Journal Club

Highlighting recently published papers selected by Academy members

Category Archives: Evolution

Journal Club: High-throughput sequencing transforms the study of human evolution

In the last five years, great strides have been made in the field of human evolution, such as the sequencing of the Neanderthal genome that revealed that modern humans and Neanderthals interbred, and the discovery of an extinct branch of … Continue reading

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First Look: Banked seed replantings affected by climate change

Plants that are not able to rapidly adapt to climate change may decline and disappear from their previous habitats, prompting dramatic projects such as a doomsday vault for seeds of the world. Now researchers suggest find that seeds banked only … Continue reading

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Wasps selectively pass protective bacteria on to their offspring

Symbiotic microbes are essential for the survival of many animals and plants, but the factors promoting such partnerships remain poorly understood. Now researchers find that wasps can block which bacteria their offspring receive, helping them maintain exclusive partnerships with specific … Continue reading

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Evidence for speciation without geographic isolation seen in “Evolution Canyon”

The birth of a new species, the event known as speciation, is usually thought to happen when one species gets split into two or more physically isolated populations that diverge over time as they accumulate differences without interbreeding. However, it … Continue reading

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Social competition produces sexy sons

Social competition among mice cause mothers to give birth to sexy sons who smell great and die young. This is one of the first studies to demonstrate epigenetic effects contributing to increased mating success in offspring, report biologists in a … Continue reading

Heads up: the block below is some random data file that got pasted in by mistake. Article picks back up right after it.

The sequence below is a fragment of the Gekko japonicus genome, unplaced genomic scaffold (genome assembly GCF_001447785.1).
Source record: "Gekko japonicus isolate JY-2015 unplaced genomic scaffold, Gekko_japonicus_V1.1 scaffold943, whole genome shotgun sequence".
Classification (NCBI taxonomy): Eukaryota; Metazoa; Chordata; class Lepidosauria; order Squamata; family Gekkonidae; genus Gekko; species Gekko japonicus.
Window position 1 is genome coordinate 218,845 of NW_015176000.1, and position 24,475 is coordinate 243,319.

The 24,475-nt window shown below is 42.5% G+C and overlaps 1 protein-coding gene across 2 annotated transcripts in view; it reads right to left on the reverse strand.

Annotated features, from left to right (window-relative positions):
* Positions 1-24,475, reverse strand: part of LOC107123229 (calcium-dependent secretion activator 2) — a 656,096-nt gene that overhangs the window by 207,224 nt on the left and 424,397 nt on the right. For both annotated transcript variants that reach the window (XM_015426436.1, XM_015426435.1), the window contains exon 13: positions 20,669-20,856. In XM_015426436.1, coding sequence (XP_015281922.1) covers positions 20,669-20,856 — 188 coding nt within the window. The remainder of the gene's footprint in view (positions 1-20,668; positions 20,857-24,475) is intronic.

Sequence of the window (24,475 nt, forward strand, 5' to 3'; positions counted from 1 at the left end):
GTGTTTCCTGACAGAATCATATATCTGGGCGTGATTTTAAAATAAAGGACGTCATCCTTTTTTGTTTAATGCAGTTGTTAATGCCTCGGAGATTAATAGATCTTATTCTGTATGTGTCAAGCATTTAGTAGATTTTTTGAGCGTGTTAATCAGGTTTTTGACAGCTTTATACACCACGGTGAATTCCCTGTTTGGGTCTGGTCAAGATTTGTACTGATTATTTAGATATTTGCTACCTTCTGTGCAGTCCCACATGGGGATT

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Bats may have been first mammal hosts of malaria

Malaria is a scourge on humanity, afflicting more than 200 million people worldwide annually. Now scientists find bats may have been the first mammals to host the group of parasites that include the germs behind malaria, report findings detailed in … Continue reading

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Cheaters always prosper, to a point

Is it better to cooperate or cheat? To work for the good of others, or focus on yourself? This classic self vs. group conflict is a common musing of game theorists and experimental economics known as the “public goods dilemma.” … Continue reading

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Some frogs hears with their mouths

One of the world’s smallest frogs, the one-centimeter-long Gardiner’s Seychelle frog, lacks a middle ear with an eardrum yet it can hear. Scientists now find it can use its mouth and bones to hear, findings detailed this week in the … Continue reading

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Economic cost of fisheries-induced evolution suggests using different nets

For over seventy years, fishery managers have gathered data about the Northeast Arctic Atlantic cod in order to better manage this economically important resource. As previous research has shown, fishing induces evolutionary changes, whether selecting for a particular trait or … Continue reading

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The most genetically diverse animal

The humble worm known as C. elegans is famous among biology labs as an experimental workhorse. New findings in this week’s Proceedings of the National Academy of Sciences now boost its obscure relative, C. brenneri, into the limelight, by showing … Continue reading

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